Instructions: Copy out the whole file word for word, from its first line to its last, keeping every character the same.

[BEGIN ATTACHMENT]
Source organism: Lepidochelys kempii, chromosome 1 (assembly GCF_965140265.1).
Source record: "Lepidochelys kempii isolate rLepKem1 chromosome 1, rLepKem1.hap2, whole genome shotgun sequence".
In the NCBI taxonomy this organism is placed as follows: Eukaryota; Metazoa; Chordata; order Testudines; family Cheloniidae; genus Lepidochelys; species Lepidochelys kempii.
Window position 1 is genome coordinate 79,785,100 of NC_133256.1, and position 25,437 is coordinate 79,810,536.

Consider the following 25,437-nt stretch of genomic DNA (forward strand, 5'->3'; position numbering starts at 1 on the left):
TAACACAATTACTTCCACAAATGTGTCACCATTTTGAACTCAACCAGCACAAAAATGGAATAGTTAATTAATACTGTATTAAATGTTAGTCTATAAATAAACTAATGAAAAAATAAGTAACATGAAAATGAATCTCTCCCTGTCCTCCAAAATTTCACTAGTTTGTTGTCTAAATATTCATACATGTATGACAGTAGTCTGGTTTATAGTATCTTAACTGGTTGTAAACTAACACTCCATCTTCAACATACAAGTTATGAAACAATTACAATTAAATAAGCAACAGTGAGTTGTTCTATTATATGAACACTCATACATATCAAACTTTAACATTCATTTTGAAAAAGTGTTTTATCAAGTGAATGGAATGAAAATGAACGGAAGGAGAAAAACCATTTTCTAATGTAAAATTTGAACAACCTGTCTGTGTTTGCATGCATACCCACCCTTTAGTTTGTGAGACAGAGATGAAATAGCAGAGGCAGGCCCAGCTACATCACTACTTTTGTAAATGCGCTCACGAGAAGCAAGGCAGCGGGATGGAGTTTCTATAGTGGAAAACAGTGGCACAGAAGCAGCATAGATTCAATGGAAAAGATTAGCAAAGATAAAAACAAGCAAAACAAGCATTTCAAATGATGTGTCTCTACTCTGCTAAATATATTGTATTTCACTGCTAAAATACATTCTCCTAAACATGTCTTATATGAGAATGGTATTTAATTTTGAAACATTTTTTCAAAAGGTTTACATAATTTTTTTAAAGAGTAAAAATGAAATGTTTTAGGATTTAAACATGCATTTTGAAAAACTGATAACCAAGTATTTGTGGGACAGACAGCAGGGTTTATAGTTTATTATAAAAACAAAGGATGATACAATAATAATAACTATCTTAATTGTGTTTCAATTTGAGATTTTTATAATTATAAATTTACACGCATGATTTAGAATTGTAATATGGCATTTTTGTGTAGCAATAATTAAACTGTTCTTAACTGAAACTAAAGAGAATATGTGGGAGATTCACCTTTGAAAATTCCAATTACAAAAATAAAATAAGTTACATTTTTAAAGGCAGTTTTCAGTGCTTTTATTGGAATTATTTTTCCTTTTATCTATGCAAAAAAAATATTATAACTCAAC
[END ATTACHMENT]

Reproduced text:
Source organism: Lepidochelys kempii, chromosome 1 (assembly GCF_965140265.1).
Source record: "Lepidochelys kempii isolate rLepKem1 chromosome 1, rLepKem1.hap2, whole genome shotgun sequence".
In the NCBI taxonomy this organism is placed as follows: Eukaryota; Metazoa; Chordata; order Testudines; family Cheloniidae; genus Lepidochelys; species Lepidochelys kempii.
Window position 1 is genome coordinate 79,785,100 of NC_133256.1, and position 25,437 is coordinate 79,810,536.

Consider the following 25,437-nt stretch of genomic DNA (forward strand, 5'->3'; position numbering starts at 1 on the left):
TAACACAATTACTTCCACAAATGTGTCACCATTTTGAACTCAACCAGCACAAAAATGGAATAGTTAATTAATACTGTATTAAATGTTAGTCTATAAATAAACTAATGAAAAAATAAGTAACATGAAAATGAATCTCTCCCTGTCCTCCAAAATTTCACTAGTTTGTTGTCTAAATATTCATACATGTATGACAGTAGTCTGGTTTATAGTATCTTAACTGGTTGTAAACTAACACTCCATCTTCAACATACAAGTTATGAAACAATTACAATTAAATAAGCAACAGTGAGTTGTTCTATTATATGAACACTCATACATATCAAACTTTAACATTCATTTTGAAAAAGTGTTTTATCAAGTGAATGGAATGAAAATGAACGGAAGGAGAAAAACCATTTTCTAATGTAAAATTTGAACAACCTGTCTGTGTTTGCATGCATACCCACCCTTTAGTTTGTGAGACAGAGATGAAATAGCAGAGGCAGGCCCAGCTACATCACTACTTTTGTAAATGCGCTCACGAGAAGCAAGGCAGCGGGATGGAGTTTCTATAGTGGAAAACAGTGGCACAGAAGCAGCATAGATTCAATGGAAAAGATTAGCAAAGATAAAAACAAGCAAAACAAGCATTTCAAATGATGTGTCTCTACTCTGCTAAATATATTGTATTTCACTGCTAAAATACATTCTCCTAAACATGTCTTATATGAGAATGGTATTTAATTTTGAAACATTTTTTCAAAAGGTTTACATAATTTTTTTAAAGAGTAAAAATGAAATGTTTTAGGATTTAAACATGCATTTTGAAAAACTGATAACCAAGTATTTGTGGGACAGACAGCAGGGTTTATAGTTTATTATAAAAACAAAGGATGATACAATAATAATAACTATCTTAATTGTGTTTCAATTTGAGATTTTTATAATTATAAATTTACACGCATGATTTAGAATTGTAATATGGCATTTTTGTGTAGCAATAATTAAACTGTTCTTAACTGAAACTAAAGAGAATATGTGGGAGATTCACCTTTGAAAATTCCAATTACAAAAATAAAATAAGTTACATTTTTAAAGGCAGTTTTCAGTGCTTTTATTGGAATTATTTTTCCTTTTATCTATGCAAAAAAAATATTATAACTCAAC